Non-profits and churches can reap renewable energy from the sun with little or no upfront cost and with significant savings in the long run.
Keswick United Methodist Church in Suttons Bay gives new meaning to the phrase, “solar system.” No, it’s not about planets and stars. But it does revolve around the sun.
When the installation of solar panels was proposed for Keswick UMC, the predictable response of “We can’t afford this,“ was heard.
But after consultation with Michigan Interfaith Power and Light and Northport Energy, Keswick’s finance committee discovered a plan that would cost the church virtually nothing. That’s when a church member stepped forth to form a private LLC (Limited License Corporation). The LLC is called Keen Weh, an Ojibwe word meaning, “All of us together.”
This new business covered the total cost of installation of two solar systems designed to provide close to 100% of the electricity needed for the church and the parsonage. The LLC’s solar systems generate and sell power to the church at the same rate as Consumers Energy, our local energy supplier. End result? No increase to the church’s budget!
Churches and non-profits pay no federal income tax so they cannot benefit from the current 30% tax rebate. But the LLC is eligible for this 30% rebate and was also awarded a 25% REAP grant through the U.S. Department of Agriculture (USDA). Because of these factors, Keswick’s system is more than half paid for in just one year.
The remaining debt to the LLC will be covered by normal energy payments in about six more years. At that time ownership of the solar system will revert to the church and significant savings to the congregation’s energy budget will occur.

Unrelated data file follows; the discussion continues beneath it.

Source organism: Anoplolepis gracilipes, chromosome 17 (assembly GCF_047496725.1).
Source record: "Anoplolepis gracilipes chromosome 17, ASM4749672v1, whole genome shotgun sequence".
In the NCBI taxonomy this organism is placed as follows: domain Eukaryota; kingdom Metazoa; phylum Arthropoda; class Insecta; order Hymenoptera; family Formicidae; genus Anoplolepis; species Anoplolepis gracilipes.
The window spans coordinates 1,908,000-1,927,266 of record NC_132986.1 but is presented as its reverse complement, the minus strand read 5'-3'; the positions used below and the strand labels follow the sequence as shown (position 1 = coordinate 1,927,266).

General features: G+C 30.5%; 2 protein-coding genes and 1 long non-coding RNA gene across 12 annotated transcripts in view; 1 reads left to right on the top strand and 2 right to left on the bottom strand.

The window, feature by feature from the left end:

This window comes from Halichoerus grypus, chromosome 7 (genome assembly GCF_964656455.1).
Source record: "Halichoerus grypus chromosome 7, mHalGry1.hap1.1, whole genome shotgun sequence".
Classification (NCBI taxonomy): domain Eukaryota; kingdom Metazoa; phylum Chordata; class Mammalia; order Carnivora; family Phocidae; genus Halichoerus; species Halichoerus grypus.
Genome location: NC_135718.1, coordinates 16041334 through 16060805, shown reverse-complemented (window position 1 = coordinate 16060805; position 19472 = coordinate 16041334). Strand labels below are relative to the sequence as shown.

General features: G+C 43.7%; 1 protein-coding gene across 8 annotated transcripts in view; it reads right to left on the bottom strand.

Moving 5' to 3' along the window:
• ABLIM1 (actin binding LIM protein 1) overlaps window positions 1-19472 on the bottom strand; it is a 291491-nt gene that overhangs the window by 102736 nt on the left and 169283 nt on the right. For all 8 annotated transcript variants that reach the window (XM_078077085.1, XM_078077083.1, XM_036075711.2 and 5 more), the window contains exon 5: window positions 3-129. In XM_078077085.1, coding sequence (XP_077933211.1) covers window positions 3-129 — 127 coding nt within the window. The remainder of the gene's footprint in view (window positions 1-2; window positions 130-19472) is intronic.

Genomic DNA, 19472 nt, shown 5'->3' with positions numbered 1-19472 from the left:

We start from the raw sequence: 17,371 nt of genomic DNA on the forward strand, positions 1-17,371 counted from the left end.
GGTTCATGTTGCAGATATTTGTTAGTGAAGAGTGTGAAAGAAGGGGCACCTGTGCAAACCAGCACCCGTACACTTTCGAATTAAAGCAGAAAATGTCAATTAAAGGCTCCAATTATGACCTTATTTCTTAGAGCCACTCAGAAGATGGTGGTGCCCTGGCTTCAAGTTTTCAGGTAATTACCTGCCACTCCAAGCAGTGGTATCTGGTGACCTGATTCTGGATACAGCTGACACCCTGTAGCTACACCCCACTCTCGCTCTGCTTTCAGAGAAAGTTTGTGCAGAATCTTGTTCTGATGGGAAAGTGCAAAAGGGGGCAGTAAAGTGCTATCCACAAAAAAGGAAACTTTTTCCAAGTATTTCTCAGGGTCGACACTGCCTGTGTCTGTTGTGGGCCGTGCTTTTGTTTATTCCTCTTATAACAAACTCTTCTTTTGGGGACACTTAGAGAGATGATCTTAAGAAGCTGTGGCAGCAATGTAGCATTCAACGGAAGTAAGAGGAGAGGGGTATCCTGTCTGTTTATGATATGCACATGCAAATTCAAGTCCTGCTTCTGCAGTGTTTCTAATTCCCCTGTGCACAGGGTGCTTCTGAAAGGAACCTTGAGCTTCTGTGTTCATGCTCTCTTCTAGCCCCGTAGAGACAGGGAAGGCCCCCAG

Bob Chapman, Director of Interfaith Power and Light at the time of our installation, gave encouragement. “Around Michigan and the entire country, we are seeing houses of worship exercise good stewardship of creation and their own finances by adopting solar energy. This is true faith in action.”
The Rev. Patti Haas, the pastor of Keswick UMC, said, “I m excited as Keswick moves forward to be able to practice creation care in a very tangible manner with our solar energy plan. Not only are we attempting to take care of our earth, our church stands to benefit financially in the long run. It seems like a win/win situation to me.”
We United Methodists have a clear mandate, as shown in our Social Principles, to move in the direction of renewables. Actually, we have lots of things we should be doing and most of them cost us money. Changing to some form of renewable energy will very likely save us money.
Please be aware that the tax rebate is decreasing to 26% in 2020 and will continue to decrease in the future. Churches should act soon to realize maximum financial benefits from the installation of a solar system.
The Rev. Anita Hahn was Superintendent of the Northern Waters District at the time Keswick undertook this project. She said, “Thank you Keswick UMC for seeking to take responsibility for how you are using God’s creation. This is an exciting step up and a model for how we all can be better stewards of the energy resources that God has entrusted to us.”
The Rev. John Scott, Properties Committee Chair for Northern Waters, added, “Hat’s off to the Keswick UMC folks for thinking outside the box with a bold and innovative way to strengthen the church while being good stewards of our natural resources.” Scott encourages other congregations to learn from Keswick’s experience. “After carefully wading through some uncharted territory, they have arrived at a great place. Don’t hesitate to call upon them to help guide your church through this process,” Scottt concluded.
Your guide is Fred Elmore, 231.631.0405 or email@example.com.